Demeter Scrubs the Bathtub

Elizabeth Vignali


When winter gives way to wet,
our breath more water than air,
you think of flowers:
snowdrops and cherry blossoms,
lilacs pearled in purple-beaded bundles, 
erroneous crocuses.

But no, those come later. 
The dark hearkeners that mark her
arrival are the dirty, robust creatures of Spring,
her unlovable fungal brothers. 
Black mold and downy mildew,
aspergillus and wallemia and mucor
in thick silvery patches. The green-
branched spiders of cladosporium.

Little underground transients
who fill their pouches with spores and carry
them home, fling them like confetti, 
splotch the wall around the tub
where I once bathed my daughter,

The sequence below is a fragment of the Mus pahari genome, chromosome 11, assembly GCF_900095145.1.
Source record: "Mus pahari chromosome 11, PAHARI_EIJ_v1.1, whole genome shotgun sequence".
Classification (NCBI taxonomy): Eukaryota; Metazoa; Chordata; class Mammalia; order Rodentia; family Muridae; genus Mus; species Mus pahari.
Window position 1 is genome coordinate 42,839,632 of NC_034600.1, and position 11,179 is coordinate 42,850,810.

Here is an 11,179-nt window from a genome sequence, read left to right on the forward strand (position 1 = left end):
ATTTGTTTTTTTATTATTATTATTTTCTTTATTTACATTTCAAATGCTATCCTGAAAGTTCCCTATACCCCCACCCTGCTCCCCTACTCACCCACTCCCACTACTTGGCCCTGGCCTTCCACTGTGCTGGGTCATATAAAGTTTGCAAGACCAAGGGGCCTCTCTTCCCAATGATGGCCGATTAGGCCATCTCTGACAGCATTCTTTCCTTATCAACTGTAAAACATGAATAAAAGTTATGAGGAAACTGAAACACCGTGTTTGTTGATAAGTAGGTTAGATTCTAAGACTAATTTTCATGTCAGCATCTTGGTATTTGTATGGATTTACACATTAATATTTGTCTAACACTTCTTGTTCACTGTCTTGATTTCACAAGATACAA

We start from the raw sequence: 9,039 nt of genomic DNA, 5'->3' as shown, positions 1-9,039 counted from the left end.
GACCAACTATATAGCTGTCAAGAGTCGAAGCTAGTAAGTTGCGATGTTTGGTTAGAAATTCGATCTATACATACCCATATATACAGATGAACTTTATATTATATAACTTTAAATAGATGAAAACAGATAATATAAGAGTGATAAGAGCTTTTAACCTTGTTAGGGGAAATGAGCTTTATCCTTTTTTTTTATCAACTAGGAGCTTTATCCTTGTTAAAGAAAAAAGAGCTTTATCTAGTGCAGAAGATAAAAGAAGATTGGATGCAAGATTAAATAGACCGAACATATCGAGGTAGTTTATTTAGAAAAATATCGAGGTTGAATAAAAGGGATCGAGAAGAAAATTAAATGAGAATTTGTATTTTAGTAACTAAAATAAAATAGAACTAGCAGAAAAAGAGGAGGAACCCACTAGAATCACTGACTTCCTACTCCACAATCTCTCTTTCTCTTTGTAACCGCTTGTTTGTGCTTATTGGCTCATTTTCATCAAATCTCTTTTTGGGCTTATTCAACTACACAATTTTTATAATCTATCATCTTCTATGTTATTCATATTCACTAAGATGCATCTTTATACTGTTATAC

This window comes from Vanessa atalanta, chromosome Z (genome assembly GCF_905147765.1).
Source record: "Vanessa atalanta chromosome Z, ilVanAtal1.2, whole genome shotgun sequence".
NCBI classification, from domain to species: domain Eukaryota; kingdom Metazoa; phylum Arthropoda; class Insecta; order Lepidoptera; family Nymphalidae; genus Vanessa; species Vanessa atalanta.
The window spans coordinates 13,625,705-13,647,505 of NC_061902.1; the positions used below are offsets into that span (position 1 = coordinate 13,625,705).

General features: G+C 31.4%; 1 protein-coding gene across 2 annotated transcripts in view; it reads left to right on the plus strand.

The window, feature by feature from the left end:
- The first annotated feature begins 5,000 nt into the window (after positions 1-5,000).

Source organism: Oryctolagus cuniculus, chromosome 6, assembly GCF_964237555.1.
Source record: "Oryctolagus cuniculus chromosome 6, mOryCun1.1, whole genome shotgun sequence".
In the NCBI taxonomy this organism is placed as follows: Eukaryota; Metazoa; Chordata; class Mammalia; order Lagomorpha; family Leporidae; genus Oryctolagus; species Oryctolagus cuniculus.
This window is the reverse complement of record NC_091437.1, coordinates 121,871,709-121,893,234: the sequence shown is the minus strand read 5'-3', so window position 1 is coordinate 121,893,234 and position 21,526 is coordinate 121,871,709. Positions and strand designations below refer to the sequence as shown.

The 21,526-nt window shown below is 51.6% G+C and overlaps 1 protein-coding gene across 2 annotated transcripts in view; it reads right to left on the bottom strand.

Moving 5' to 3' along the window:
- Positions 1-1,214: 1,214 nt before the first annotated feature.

sang “Five Little Ducks,” gave her
a bouffant stiff with suds.

I scrape mildew from the grout with my fingernail.
Scrub it with her old Disney princess toothbrush. 
As soon as I stop, it starts growing back.

My fucking green thumb. 
Being a goddess of growth has its drawbacks.

The wet rains of March. The wet march of mold.

This old house too much without her
here to push the green shadows away.


Elizabeth Vignali is an optician and writer in the Pacific Northwest, where she coproduces the Bellingham Kitchen Sessions reading series. She is the author of Object Permanence (Finishing Line Press, 2014). Her poems have appeared in various publications, including Willow Springs, Cincinnati Review, The American Journal of Poetry, Tinderbox, The Literary Review, and Natural Bridge.

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